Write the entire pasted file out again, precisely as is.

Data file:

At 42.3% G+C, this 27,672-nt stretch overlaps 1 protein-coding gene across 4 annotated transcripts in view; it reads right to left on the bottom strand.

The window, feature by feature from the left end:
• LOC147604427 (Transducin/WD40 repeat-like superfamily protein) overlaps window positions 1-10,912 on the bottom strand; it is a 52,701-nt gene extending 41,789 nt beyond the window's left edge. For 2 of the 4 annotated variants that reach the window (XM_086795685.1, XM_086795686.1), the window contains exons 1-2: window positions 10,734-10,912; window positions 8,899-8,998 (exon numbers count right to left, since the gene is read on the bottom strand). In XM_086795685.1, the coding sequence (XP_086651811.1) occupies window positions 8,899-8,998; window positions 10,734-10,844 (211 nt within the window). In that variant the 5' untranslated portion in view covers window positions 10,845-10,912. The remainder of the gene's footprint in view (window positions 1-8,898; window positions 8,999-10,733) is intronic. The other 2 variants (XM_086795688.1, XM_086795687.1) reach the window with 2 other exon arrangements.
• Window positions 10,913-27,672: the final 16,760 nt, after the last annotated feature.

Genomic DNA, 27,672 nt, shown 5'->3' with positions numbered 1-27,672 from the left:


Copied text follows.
At 42.3% G+C, this 27,672-nt stretch overlaps 1 protein-coding gene across 4 annotated transcripts in view; it reads right to left on the bottom strand.

The window, feature by feature from the left end:
• LOC147604427 (Transducin/WD40 repeat-like superfamily protein) overlaps window positions 1-10,912 on the bottom strand; it is a 52,701-nt gene extending 41,789 nt beyond the window's left edge. For 2 of the 4 annotated variants that reach the window (XM_086795685.1, XM_086795686.1), the window contains exons 1-2: window positions 10,734-10,912; window positions 8,899-8,998 (exon numbers count right to left, since the gene is read on the bottom strand). In XM_086795685.1, the coding sequence (XP_086651811.1) occupies window positions 8,899-8,998; window positions 10,734-10,844 (211 nt within the window). In that variant the 5' untranslated portion in view covers window positions 10,845-10,912. The remainder of the gene's footprint in view (window positions 1-8,898; window positions 8,999-10,733) is intronic. The other 2 variants (XM_086795688.1, XM_086795687.1) reach the window with 2 other exon arrangements.
• Window positions 10,913-27,672: the final 16,760 nt, after the last annotated feature.

Genomic DNA, 27,672 nt, shown 5'->3' with positions numbered 1-27,672 from the left: